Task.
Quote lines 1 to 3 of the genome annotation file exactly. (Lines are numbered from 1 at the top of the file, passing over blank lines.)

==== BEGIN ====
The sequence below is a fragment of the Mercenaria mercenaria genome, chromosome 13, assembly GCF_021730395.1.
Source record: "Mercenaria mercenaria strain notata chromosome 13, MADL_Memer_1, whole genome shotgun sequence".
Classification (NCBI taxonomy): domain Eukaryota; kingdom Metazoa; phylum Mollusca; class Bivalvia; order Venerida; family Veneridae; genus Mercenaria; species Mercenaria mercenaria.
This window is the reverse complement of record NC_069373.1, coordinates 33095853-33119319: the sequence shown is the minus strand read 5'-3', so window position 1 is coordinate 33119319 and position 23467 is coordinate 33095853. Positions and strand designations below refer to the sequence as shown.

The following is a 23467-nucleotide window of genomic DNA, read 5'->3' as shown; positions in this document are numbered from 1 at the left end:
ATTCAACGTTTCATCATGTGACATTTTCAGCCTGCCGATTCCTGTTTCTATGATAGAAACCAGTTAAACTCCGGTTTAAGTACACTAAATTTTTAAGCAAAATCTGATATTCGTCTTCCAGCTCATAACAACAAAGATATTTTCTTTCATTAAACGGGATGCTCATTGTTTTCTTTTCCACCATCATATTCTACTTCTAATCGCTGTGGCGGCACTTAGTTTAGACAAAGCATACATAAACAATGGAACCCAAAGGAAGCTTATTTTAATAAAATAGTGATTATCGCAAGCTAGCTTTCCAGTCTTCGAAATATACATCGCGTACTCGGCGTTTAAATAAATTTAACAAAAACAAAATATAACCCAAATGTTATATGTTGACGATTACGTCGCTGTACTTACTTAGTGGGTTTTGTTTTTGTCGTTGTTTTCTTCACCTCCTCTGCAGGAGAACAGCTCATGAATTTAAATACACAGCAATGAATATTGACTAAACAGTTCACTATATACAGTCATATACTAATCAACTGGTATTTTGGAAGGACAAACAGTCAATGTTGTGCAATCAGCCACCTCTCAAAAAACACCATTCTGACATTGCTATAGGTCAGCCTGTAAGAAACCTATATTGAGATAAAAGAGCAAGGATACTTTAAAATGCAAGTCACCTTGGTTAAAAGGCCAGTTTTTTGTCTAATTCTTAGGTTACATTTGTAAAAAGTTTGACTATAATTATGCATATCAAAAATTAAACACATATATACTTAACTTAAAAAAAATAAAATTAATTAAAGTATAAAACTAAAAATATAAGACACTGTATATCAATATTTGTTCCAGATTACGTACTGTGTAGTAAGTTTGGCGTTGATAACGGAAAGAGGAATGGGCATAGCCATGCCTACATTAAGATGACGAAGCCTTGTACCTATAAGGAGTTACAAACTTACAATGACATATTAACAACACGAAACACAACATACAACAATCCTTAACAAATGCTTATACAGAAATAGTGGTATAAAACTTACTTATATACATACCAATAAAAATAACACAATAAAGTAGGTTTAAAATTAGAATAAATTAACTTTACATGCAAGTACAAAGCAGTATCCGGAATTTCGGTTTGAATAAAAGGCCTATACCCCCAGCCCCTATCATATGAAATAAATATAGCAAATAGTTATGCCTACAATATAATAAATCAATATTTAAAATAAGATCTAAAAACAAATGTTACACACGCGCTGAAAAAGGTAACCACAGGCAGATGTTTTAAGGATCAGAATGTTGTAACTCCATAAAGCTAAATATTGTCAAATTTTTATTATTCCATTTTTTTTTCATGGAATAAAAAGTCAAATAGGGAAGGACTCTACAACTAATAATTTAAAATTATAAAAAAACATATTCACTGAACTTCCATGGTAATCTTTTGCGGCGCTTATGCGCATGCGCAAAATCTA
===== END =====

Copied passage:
The sequence below is a fragment of the Mercenaria mercenaria genome, chromosome 13, assembly GCF_021730395.1.
Source record: "Mercenaria mercenaria strain notata chromosome 13, MADL_Memer_1, whole genome shotgun sequence".
Classification (NCBI taxonomy): domain Eukaryota; kingdom Metazoa; phylum Mollusca; class Bivalvia; order Venerida; family Veneridae; genus Mercenaria; species Mercenaria mercenaria.